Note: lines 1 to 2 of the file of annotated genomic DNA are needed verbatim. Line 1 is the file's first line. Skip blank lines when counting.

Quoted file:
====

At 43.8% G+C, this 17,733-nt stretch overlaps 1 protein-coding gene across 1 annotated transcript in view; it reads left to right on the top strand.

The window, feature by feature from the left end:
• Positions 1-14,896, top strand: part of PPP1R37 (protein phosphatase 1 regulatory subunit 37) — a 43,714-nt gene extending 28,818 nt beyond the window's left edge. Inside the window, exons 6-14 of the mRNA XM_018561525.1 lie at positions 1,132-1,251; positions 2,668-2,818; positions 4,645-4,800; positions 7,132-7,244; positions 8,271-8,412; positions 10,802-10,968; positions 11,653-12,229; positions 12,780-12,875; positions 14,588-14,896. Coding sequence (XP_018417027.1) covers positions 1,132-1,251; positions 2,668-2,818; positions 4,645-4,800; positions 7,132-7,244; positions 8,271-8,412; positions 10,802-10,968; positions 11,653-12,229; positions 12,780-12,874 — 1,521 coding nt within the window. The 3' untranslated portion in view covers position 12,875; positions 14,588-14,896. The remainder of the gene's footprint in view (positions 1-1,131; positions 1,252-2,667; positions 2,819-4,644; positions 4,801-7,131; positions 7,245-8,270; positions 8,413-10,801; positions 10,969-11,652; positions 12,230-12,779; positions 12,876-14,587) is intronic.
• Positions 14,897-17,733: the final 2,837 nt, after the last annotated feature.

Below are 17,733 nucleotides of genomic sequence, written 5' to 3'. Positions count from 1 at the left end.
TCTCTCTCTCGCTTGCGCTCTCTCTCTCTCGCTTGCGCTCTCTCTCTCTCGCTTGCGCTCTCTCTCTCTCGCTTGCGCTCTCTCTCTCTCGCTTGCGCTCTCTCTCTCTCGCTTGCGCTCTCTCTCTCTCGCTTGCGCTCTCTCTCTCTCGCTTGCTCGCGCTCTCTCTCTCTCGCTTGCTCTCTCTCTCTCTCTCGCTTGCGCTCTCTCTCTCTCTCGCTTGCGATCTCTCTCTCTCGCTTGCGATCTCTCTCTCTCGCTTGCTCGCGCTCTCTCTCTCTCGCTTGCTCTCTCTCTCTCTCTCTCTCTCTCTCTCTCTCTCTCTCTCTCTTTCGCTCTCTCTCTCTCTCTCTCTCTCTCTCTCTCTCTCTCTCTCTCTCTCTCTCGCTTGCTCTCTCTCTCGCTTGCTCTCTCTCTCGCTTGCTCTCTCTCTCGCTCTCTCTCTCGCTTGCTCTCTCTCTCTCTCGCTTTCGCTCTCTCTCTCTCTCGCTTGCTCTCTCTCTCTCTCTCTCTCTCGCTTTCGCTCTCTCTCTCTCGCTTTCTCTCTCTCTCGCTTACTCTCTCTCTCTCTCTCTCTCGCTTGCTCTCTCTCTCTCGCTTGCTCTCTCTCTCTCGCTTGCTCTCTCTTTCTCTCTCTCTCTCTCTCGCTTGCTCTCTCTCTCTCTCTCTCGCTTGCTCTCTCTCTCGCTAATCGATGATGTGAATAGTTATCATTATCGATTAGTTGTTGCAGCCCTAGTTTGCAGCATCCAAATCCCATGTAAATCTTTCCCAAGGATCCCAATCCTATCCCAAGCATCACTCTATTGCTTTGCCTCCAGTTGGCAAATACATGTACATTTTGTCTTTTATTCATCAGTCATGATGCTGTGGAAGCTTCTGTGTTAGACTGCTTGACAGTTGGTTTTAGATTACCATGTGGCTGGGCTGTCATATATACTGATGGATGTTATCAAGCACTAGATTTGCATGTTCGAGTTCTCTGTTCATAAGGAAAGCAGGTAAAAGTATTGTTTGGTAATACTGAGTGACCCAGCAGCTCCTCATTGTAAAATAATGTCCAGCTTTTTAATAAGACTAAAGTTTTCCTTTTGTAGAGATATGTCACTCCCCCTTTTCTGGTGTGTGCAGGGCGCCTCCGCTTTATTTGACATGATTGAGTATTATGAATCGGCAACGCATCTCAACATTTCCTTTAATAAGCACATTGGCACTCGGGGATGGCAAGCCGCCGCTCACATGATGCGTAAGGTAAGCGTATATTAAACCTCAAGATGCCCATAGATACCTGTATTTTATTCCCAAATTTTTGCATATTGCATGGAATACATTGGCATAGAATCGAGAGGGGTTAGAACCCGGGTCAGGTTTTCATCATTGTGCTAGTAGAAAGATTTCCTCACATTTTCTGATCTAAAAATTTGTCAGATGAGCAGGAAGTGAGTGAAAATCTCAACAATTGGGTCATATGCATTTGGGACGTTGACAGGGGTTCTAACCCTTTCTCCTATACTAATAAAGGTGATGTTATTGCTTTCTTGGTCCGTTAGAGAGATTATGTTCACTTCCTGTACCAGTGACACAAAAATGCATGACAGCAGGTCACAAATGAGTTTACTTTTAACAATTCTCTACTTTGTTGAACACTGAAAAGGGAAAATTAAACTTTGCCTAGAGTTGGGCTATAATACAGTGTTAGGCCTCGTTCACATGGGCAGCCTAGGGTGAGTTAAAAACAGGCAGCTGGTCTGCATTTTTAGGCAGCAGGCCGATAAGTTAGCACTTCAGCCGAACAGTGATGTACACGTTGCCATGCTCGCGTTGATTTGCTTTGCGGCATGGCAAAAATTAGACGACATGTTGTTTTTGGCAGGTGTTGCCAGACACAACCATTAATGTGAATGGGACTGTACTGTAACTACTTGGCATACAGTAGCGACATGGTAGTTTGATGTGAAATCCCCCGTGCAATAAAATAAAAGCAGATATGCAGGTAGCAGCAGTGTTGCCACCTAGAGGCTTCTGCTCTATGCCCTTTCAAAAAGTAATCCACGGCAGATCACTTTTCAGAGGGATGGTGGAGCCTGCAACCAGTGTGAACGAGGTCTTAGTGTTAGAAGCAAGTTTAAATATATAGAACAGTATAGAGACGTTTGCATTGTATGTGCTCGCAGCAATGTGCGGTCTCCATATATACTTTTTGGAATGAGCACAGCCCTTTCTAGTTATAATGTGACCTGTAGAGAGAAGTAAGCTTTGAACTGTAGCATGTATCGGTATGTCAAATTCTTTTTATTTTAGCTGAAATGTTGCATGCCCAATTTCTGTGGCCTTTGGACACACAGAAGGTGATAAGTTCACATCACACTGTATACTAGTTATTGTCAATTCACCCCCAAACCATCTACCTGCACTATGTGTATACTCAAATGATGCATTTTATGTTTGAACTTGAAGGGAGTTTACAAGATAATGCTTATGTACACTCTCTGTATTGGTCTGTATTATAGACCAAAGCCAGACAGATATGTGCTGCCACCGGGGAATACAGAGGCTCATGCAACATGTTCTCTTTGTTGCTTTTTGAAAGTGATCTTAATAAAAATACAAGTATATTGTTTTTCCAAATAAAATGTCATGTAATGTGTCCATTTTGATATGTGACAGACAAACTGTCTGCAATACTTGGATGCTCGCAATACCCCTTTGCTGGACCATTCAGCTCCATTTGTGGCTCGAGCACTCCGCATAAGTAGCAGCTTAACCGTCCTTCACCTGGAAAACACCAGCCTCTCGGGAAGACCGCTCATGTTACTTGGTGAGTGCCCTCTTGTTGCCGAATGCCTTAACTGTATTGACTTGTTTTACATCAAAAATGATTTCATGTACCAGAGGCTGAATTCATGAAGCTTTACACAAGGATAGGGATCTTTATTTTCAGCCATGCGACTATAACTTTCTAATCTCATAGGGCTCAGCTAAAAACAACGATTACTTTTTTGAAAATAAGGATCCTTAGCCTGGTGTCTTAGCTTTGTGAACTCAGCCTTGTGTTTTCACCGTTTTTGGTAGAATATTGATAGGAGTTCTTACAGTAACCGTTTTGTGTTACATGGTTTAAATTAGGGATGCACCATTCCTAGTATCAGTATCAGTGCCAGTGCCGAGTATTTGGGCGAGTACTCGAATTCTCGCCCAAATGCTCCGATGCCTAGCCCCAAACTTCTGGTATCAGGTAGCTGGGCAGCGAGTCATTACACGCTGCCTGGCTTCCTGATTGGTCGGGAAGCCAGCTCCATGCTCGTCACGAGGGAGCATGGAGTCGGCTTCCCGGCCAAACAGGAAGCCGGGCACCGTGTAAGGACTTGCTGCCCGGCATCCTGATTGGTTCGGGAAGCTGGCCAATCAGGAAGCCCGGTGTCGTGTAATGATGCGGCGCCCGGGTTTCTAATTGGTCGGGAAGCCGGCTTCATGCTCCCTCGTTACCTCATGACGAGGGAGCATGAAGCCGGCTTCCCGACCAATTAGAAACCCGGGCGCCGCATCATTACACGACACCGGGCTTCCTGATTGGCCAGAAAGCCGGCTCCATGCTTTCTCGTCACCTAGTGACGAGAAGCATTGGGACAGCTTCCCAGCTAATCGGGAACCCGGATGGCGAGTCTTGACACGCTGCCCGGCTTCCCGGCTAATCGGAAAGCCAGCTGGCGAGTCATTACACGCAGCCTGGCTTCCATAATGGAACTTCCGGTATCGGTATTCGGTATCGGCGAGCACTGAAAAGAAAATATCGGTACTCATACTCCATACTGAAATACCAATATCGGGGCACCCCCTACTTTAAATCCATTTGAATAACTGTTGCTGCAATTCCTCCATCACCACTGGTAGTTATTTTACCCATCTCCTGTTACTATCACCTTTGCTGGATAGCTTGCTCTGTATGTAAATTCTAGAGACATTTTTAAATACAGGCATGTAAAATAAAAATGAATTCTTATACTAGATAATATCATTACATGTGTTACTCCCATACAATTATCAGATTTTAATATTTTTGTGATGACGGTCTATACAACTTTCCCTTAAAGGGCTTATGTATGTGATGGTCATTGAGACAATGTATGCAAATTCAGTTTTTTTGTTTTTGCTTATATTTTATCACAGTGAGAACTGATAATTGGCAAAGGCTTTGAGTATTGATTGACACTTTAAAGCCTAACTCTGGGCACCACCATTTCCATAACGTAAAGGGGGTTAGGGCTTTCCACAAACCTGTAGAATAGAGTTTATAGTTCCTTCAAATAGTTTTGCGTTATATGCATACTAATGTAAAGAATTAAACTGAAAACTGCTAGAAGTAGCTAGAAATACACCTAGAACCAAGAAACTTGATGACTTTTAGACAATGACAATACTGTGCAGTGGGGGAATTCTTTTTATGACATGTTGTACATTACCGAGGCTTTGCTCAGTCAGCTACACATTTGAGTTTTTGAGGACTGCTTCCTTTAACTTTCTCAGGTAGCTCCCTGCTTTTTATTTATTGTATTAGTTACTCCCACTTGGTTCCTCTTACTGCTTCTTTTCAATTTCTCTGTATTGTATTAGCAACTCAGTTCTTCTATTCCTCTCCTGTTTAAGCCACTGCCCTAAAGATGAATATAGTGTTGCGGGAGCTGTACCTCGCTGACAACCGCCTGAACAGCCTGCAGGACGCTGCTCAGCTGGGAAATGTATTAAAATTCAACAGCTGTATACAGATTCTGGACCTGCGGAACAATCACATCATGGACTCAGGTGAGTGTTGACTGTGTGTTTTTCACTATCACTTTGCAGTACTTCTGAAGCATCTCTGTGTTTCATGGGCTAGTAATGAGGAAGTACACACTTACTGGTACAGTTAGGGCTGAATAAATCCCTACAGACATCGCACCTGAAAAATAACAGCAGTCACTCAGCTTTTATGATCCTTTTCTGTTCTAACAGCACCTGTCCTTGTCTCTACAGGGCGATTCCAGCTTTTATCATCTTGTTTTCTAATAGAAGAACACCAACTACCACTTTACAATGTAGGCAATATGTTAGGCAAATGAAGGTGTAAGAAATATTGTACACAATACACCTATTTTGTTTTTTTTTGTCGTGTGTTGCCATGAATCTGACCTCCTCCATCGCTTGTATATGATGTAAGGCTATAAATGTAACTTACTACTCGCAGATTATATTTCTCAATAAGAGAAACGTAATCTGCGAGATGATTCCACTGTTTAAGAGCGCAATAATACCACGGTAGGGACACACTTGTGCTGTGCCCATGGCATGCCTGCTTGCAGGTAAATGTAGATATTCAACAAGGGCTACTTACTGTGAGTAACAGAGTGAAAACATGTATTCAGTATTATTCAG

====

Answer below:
At 43.8% G+C, this 17,733-nt stretch overlaps 1 protein-coding gene across 1 annotated transcript in view; it reads left to right on the top strand.

The window, feature by feature from the left end: